Nebraska ag teachers have an informal hall of fame.

It’s true.  There are names one can utter at a gathering of Nebraska FFA advisors which will ring out through the room.  Here at The Leadership Center, we are no different.  Wedeking. Ward. Blezek.  Their stories of legacy are there for those who listen.

Some of you know I taught agriculture in southeast Nebraska for a number of years–long enough to hear stories of teachers who retired before my time.  One of the names you would hear in the old District 1 was “Ganzel”.

I heard that name a few times from the mouths of Norm Fritz, Jim Nemec, and both Malones.  I never met “Ganzel”, but I knew he left quite a legacy in Pawnee City.  He also left a legacy at The Leadership Center.  Ganzel not only served on The Leadership Center board of directors, but he inspired others to serve, as well.

We lost Ronald “Mike” Ganzel this week, at the age of 92.  I spent this afternoon seeking out some stories.  After hearing a couple good ones, I thought I would share some of what I know about Ganzel.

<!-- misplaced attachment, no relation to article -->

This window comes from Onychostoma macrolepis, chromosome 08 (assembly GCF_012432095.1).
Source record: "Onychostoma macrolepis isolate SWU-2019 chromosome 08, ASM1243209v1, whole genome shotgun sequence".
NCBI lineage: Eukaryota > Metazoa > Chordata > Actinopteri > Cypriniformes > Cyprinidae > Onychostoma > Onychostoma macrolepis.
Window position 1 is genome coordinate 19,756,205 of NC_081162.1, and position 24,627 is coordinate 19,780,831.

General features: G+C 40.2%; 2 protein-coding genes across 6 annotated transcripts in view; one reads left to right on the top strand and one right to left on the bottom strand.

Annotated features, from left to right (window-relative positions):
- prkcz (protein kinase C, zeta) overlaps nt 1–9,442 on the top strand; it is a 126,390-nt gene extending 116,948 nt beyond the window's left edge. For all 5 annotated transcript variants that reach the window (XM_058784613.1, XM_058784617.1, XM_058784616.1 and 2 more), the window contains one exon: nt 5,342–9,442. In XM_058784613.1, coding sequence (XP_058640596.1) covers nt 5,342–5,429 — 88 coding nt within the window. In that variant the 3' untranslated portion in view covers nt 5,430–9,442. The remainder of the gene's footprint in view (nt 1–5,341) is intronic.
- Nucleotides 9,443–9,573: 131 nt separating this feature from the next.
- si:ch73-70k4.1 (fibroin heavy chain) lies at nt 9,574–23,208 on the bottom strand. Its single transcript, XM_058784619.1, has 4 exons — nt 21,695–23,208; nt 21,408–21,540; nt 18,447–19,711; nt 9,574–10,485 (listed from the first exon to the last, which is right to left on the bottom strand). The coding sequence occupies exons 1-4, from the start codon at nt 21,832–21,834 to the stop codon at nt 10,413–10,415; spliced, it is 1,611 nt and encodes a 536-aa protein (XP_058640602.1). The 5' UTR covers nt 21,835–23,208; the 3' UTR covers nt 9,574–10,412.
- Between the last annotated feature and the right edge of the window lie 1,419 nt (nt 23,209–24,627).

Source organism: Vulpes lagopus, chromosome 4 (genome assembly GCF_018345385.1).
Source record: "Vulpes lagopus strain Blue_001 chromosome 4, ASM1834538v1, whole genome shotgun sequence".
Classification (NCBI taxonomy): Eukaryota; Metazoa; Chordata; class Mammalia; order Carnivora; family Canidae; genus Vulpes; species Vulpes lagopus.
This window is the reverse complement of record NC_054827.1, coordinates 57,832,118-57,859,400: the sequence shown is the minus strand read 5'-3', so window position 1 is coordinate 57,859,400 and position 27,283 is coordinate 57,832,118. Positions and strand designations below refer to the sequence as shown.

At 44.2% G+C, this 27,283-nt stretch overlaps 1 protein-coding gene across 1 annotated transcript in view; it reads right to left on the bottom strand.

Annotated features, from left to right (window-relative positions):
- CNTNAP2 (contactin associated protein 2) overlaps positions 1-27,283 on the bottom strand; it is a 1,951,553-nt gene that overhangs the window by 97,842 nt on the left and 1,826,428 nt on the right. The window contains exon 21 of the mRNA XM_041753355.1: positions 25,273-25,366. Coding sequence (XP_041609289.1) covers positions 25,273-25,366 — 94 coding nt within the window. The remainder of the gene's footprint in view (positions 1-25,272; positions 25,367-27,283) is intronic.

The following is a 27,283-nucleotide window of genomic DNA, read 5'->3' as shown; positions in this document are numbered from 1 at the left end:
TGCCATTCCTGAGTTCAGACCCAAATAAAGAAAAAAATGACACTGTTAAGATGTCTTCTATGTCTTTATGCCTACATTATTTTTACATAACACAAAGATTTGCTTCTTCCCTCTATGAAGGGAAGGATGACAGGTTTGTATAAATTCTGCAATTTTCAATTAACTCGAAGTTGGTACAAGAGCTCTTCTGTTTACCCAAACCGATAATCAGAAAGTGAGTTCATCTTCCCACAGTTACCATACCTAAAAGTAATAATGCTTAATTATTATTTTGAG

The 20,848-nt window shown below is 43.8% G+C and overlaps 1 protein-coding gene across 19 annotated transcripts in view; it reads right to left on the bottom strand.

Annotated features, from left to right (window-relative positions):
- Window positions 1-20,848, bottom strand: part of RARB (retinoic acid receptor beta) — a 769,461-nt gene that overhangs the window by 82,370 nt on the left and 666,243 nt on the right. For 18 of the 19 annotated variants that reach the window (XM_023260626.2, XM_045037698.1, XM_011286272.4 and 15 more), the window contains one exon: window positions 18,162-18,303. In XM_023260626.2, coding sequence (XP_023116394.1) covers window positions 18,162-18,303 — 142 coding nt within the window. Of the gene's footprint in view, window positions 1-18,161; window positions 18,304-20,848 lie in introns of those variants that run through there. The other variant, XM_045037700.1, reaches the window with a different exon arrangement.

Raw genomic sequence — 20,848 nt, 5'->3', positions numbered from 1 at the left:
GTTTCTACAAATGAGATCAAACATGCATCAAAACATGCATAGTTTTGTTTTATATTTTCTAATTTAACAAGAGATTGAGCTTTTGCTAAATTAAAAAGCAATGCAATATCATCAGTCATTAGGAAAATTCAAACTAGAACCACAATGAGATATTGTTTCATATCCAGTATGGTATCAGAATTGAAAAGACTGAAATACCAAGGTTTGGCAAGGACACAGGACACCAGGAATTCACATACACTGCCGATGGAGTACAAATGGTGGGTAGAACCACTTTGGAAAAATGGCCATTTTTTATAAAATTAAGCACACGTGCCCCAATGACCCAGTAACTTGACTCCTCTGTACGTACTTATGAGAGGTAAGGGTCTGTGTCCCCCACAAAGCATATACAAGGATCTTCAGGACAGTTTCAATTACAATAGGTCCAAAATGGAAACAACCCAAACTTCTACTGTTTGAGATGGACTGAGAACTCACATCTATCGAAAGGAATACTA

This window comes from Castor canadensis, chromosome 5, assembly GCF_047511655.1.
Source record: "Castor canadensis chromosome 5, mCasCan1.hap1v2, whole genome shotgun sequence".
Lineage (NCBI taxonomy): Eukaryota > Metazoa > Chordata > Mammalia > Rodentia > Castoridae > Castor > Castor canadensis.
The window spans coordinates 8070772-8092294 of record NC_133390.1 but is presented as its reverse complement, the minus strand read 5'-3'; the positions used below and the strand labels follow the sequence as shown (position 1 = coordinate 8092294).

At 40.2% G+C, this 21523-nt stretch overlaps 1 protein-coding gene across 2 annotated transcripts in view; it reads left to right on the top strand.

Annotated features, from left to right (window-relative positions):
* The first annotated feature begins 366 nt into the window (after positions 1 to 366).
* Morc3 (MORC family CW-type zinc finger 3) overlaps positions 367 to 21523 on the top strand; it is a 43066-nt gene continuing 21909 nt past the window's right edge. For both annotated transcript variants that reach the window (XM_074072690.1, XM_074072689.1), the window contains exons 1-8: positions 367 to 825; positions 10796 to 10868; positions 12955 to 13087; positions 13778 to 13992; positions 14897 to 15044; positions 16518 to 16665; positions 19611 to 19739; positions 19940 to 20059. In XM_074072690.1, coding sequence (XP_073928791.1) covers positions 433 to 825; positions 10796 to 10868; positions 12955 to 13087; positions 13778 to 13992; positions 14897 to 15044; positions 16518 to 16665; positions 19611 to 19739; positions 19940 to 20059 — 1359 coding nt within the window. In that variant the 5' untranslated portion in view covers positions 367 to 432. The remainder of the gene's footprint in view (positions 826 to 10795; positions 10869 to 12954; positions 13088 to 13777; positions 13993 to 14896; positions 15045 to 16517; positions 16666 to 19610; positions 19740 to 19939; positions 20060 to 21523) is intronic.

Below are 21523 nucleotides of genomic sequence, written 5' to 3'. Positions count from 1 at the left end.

First, the boat trip story.  It seems that Ganzel had a retirement goal of riding the rivers from Nebraska to New Orleans.  If you read his obituary, you will learn he did complete a river ride down the Missouri and Mississippi and then up the Ohio River to Louisville, KY.  They do leave out the rest of the legend of the story, however.  Legend has it that Mike realized the boat burned way more fuel than he had expected.  Since there aren’t a lot of places to stop for gas along the river, Ganzel was forced to sell his boat downstream.  He couldn’t carry enough fuel to make it back upriver.

Next, a story of legacy.  Long-time (and former) member of our board of directors, Ken Malone, says Ganzel took him to his first meeting here at TLC.  Ken was hooked on our mission then and continues to support The Leadership Center today with his advocacy and advice.  I’d bet Ken’s love for land judging may have been sparked by Ganzel, as well.

Ganzel had an impact on The Leadership Center which exceeded his official term of service.  We all have an opportunity to leave a legacy with just a few words or a simple action.  Remember to pass on some encouraging words, from time to time.  Someday, you may be in someone else’s hall of fame too.

And if you know a Ganzel story, share it with someone.

(Thanks to Ken Malone and Gene Wissenburg for their contributions to this essay.)


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